Wally has a kip

So we went inland to Forsinard, the great bird reserve on the border with Sutherland. It’s a vast area of peat bog, a flat bowl ringed by hills, which always reminds me of photographs of the grassy uplands of Montana where Custer led his men of the Seventh Cavalry to disaster; though if Custer had ever tried riding through Forsinard he’d have found himself up to his knees in watery peat in about three squelchy strides. There was a Highland breeze to keep the midges off, and it so was so quiet we could hear a cuckoo calling from the woodland a mile or so away, as though someone was tuning the reeds in an old-fashioned pipe organ.

Distant mountains and lochan, RSPB Forsinard

There’s a visitor centre, where the helpful young lady behind the desk tried to engage me in conversation. I could see the light dying in her eyes as I explained that I could just about distinguish a robin from a duck, but that was as far as my ornithology went; and while I conceded that golden plovers existed, I wouldn’t recognise one if it wandered over and pecked me on the ankle. Gamely she rallied and tried to interest me in bogbean, a flowering plant in the family Menyanthaceae, but beyond regretting I hadn’t had a firstborn child to name after it, it held no charms for me. Instead we walked the path over the bog to the viewing tower, the kind of thing Sauron might have constructed if he’d been into birdwatching, and basked like lizards in the stillness and the heat and watched the dragonflies skimming erratically over the ponds.


In gansey news I’ve started the gussets, am about halfway up them in fact, and should get them finished this week; and then it’s onto the back. The pattern and the colour continues to please (I like the idea that I’ll finish this one in time for autumn, which seems like the ideal season to wear it). It’s a very intuitive pattern to knit, essentially alternating pattern rows, so you always know exactly where you are.

Finally, few things have given me as much pleasure recently as the story, possibly apocryphal, that the Flat Earth Society is arranging a round-the-world cruise for its members. And leaving aside the mindset—surely as inconceivable as refusing to believe in gravity, or the greatness of Bob Dylan—I recently came across the best argument yet to refute it: if the world really was flat, cats would already have pushed everything off the edge…

Flamborough, Week 3: 21 May

We’re back in Caithness, after a gentle 600-mile drive. We did it all in a day—it was either that or watch the royal wedding—8.00am to 8.00pm. And it was like travelling back in time. We left Northamptonshire in early summer and arrived back to find Caithness in early spring. (This is probably something to do with relativity, e=mc²: where “e” equals the number of roadworks on the M6 motorway; “m” is the number of bikers who overtook us; and “c” is equal to the curse words we used when other drivers cut us up, squared because this happened rather a lot.)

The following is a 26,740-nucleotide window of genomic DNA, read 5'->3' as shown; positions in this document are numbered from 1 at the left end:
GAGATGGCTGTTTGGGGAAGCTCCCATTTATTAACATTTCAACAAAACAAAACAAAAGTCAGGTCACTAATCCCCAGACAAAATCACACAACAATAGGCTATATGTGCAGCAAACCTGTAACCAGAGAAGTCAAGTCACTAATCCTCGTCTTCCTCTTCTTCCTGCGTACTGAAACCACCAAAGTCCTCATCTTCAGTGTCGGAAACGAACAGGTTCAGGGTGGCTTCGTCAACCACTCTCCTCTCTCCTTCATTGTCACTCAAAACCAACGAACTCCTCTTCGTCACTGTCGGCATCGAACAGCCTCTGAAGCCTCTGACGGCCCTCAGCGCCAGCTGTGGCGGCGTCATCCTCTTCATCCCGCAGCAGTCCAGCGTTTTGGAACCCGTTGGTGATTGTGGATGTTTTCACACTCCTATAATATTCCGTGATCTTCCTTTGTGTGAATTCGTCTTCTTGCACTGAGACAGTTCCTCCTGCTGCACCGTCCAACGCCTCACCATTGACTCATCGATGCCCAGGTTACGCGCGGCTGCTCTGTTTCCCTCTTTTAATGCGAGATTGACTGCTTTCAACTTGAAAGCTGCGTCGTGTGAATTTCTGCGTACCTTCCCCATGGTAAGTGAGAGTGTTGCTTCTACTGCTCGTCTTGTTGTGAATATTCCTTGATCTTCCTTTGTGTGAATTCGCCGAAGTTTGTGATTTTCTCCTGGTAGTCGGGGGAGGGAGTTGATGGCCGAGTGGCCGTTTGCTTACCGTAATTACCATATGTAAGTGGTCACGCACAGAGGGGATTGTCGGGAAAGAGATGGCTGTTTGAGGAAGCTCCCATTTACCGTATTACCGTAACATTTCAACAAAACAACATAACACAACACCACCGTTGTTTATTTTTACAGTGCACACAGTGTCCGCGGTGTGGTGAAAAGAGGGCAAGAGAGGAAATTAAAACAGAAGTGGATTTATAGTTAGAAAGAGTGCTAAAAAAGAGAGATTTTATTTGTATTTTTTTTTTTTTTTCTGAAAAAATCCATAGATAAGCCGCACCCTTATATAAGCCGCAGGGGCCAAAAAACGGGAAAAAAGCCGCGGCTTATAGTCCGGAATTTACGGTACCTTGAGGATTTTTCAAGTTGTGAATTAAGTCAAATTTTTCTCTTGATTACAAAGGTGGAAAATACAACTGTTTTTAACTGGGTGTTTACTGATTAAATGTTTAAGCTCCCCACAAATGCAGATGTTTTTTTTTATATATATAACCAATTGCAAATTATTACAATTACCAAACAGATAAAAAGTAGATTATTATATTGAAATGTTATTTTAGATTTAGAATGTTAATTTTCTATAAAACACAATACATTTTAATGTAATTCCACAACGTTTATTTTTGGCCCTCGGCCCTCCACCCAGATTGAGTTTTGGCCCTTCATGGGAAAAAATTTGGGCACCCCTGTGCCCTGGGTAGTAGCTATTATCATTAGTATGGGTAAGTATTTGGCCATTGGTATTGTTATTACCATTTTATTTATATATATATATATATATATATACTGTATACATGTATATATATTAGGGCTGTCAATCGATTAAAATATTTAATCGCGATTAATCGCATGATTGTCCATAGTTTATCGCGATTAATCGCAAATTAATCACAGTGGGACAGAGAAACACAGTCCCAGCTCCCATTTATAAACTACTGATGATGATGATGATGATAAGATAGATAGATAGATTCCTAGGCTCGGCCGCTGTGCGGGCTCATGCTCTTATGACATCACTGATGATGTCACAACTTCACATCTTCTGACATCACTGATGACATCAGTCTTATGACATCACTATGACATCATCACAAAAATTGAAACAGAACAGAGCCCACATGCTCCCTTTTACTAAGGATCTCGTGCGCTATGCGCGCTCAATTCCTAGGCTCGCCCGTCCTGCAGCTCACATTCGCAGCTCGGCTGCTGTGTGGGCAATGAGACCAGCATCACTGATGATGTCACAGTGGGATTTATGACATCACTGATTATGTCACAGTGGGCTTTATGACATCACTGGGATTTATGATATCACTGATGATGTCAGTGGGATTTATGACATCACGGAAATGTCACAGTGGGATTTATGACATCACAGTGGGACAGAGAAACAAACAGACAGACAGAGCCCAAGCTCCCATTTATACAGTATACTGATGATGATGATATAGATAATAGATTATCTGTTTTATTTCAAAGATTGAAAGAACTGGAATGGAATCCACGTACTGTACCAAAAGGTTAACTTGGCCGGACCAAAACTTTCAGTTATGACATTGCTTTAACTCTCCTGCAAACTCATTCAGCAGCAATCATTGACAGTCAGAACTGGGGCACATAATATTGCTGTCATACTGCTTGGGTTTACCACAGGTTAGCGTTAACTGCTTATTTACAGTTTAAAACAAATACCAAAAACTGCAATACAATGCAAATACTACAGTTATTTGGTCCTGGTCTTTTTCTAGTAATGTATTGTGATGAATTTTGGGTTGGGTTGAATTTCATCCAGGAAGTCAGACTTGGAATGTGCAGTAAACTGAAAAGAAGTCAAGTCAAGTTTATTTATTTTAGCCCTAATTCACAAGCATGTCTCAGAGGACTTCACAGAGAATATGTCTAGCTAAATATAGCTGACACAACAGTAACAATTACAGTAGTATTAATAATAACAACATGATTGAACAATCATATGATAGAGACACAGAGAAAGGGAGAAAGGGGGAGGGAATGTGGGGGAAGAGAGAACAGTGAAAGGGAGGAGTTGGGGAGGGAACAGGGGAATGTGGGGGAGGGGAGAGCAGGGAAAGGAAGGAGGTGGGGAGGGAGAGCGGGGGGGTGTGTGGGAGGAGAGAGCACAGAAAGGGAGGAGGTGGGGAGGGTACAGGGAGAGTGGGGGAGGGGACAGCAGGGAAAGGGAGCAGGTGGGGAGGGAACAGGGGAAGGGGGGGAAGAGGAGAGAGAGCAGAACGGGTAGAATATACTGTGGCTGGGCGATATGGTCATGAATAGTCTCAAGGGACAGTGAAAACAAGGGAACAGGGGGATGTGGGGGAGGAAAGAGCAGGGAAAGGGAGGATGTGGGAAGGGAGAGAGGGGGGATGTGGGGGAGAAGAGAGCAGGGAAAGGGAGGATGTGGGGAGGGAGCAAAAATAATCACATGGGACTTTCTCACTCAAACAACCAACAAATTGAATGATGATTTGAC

The Lake, Delapré

It’s 11ºC in Wick today, grey skies and a cool breeze, and that fine drizzly rain the Scots call smirr. (This always makes me imagine the baby Jesus being born in the Highlands by some cosmological error, and three wise men turning up in Celtic football shirts, saying, “We bring you gifts of gold, frankincense and smirr. And an umbrella”.) It’s only a couple of days since we were strolling round the lake at Delapre Abbey in our shirtsleeves, dodging the goslings and illegal campers, everyone basking in the sun like lizards on a rock. Now the world outside is blurred as the smirr coats my glasses in fine droplets of Scotch mist and I wonder if I packed away my winter clothes too soon.

Non-whomping willows at Delapré

I took the gansey with me and managed a bit of knitting around work commitments, which mostly consisted of sitting stationery in traffic jams wondering how people could live like this. The pattern’s starting to develop nicely: I’ve always liked the Flamborough patterns, and one of the things I particularly like about this one is the way the narrow columns flank the cables and moss stitch, like the slender pillars in a Gothic cathedral, great weight supported on delicate flutes of stone.

Gorse at Helmsdale

One sight to gladden the heart on returning to the Highlands is all the gorse, just coming into full flower. It covers the hillsides in a glorious display of yellow, as though the Martians had decided to try to conquer the earth again, only this time with yellow, instead of red weed. In places where it appears in patches I was reminded of blooms of lichen dappling an ancient church wall. The village of Helmsdale, just over the border in Sutherland, sits beneath a  great dome of a hill which is wall-to-wall in gorse, so much that it’s probably visible from space. It’s just gorgeous, and it really is worth paying the price of losing a few degrees in temperature and gaining a raincoat just to be here to witness it.